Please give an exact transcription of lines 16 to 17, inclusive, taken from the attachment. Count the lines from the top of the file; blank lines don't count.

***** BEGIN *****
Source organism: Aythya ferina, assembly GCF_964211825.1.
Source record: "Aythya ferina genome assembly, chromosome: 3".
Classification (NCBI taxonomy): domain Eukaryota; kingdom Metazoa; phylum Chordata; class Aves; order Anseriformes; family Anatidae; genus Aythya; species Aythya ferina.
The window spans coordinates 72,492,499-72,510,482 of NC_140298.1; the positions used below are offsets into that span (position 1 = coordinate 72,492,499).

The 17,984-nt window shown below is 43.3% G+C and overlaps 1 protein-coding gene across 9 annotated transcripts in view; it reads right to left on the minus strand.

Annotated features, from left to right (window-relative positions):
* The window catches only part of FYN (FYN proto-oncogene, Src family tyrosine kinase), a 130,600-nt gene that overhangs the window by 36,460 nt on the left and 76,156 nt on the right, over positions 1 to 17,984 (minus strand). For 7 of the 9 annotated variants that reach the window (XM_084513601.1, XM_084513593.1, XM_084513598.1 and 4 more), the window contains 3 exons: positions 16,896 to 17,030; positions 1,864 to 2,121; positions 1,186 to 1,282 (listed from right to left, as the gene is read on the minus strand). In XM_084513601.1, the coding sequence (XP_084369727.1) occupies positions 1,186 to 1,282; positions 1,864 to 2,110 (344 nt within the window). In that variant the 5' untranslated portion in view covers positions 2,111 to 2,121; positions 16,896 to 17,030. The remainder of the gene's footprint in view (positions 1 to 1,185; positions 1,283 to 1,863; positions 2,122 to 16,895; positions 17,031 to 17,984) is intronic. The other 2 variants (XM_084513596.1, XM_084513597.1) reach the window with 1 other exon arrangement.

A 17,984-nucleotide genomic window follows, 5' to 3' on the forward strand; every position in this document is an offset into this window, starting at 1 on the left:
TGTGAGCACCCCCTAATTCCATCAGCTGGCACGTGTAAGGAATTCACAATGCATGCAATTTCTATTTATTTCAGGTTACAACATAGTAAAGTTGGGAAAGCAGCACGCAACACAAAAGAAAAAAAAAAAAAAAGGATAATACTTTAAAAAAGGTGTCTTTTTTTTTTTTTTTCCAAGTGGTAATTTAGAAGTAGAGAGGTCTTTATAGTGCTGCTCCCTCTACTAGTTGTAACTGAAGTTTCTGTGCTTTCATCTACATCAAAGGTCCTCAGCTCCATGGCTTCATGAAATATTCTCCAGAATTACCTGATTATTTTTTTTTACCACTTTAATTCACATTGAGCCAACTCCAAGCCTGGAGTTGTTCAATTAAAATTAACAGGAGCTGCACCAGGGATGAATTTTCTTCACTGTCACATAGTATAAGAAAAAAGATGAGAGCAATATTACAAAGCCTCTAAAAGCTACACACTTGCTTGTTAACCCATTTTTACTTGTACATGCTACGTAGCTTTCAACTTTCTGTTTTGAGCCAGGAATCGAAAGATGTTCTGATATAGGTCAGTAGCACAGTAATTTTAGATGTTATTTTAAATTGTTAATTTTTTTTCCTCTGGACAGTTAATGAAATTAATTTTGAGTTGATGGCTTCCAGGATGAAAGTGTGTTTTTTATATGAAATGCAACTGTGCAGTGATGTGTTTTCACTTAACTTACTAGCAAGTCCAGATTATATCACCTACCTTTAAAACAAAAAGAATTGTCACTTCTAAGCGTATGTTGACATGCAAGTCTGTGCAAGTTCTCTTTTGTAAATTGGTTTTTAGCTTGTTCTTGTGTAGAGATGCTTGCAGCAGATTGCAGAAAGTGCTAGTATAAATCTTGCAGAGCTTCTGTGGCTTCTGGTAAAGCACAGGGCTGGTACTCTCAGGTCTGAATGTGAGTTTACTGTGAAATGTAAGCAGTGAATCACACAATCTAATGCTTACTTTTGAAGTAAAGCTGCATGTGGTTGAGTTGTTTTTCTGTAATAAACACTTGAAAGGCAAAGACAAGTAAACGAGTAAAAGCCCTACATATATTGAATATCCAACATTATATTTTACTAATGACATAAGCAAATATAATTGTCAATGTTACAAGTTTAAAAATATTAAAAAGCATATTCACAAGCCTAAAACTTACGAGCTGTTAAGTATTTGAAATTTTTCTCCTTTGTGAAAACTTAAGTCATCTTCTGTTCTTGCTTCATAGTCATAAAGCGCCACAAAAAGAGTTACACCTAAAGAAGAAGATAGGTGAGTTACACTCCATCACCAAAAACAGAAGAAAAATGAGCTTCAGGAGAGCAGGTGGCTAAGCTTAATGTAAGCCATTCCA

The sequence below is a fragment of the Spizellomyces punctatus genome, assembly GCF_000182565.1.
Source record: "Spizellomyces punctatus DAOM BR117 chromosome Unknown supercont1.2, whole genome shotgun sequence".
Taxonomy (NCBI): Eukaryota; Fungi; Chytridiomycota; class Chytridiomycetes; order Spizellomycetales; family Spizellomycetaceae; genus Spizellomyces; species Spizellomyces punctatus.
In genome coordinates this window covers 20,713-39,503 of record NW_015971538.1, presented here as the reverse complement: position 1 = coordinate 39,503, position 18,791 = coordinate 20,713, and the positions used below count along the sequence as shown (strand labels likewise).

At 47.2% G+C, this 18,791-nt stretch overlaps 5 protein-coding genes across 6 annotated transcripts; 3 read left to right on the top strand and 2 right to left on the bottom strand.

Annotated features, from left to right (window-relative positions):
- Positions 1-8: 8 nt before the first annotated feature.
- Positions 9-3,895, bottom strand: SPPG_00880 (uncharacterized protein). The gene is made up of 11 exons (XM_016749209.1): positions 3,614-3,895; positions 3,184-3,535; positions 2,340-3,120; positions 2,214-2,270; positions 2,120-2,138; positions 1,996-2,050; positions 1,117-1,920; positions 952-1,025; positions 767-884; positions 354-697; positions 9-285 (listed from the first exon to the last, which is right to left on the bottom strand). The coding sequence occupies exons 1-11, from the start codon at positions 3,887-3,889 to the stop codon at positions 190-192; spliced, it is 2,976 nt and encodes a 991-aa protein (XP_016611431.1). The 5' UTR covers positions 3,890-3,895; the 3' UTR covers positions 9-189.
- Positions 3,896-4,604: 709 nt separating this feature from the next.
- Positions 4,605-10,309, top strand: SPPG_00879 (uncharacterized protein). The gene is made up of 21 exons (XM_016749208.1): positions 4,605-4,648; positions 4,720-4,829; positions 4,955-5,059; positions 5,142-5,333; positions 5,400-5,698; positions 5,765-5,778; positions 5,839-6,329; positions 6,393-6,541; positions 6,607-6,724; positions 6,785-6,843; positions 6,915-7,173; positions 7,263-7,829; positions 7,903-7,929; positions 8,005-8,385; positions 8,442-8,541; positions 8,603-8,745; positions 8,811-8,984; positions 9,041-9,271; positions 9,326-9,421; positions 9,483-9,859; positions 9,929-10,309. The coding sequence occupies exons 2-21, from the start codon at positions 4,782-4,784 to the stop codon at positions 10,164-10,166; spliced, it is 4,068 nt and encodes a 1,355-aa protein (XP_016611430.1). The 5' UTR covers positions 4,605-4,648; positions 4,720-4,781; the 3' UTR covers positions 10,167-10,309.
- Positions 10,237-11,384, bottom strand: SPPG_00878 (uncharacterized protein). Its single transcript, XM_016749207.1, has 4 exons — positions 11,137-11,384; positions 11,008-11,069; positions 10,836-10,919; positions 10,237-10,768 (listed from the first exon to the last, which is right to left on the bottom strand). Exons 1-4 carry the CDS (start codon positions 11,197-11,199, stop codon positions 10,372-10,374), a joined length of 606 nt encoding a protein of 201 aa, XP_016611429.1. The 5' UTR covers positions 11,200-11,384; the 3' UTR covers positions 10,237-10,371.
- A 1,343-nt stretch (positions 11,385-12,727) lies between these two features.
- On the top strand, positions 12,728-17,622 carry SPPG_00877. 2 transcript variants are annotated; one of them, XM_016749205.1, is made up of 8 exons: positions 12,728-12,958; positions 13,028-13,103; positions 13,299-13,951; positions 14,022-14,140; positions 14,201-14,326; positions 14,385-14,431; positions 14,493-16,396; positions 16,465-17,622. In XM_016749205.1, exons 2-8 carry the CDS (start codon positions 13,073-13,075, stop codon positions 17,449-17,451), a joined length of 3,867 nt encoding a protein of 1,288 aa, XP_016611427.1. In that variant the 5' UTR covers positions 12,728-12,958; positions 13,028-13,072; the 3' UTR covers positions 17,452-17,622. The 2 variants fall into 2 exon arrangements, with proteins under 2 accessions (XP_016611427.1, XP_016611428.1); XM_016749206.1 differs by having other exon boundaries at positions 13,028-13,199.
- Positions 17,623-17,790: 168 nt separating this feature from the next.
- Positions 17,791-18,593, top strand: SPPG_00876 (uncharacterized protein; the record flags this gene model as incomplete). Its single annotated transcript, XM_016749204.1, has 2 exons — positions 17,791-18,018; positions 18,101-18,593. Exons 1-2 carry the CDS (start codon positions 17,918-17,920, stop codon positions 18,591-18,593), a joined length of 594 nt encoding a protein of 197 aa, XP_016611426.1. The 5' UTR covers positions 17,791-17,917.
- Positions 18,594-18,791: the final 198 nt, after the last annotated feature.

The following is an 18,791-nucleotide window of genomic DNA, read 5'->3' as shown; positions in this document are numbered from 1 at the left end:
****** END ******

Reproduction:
- Positions 1-8: 8 nt before the first annotated feature.
- Positions 9-3,895, bottom strand: SPPG_00880 (uncharacterized protein). The gene is made up of 11 exons (XM_016749209.1): positions 3,614-3,895; positions 3,184-3,535; positions 2,340-3,120; positions 2,214-2,270; positions 2,120-2,138; positions 1,996-2,050; positions 1,117-1,920; positions 952-1,025; positions 767-884; positions 354-697; positions 9-285 (listed from the first exon to the last, which is right to left on the bottom strand). The coding sequence occupies exons 1-11, from the start codon at positions 3,887-3,889 to the stop codon at positions 190-192; spliced, it is 2,976 nt and encodes a 991-aa protein (XP_016611431.1). The 5' UTR covers positions 3,890-3,895; the 3' UTR covers positions 9-189.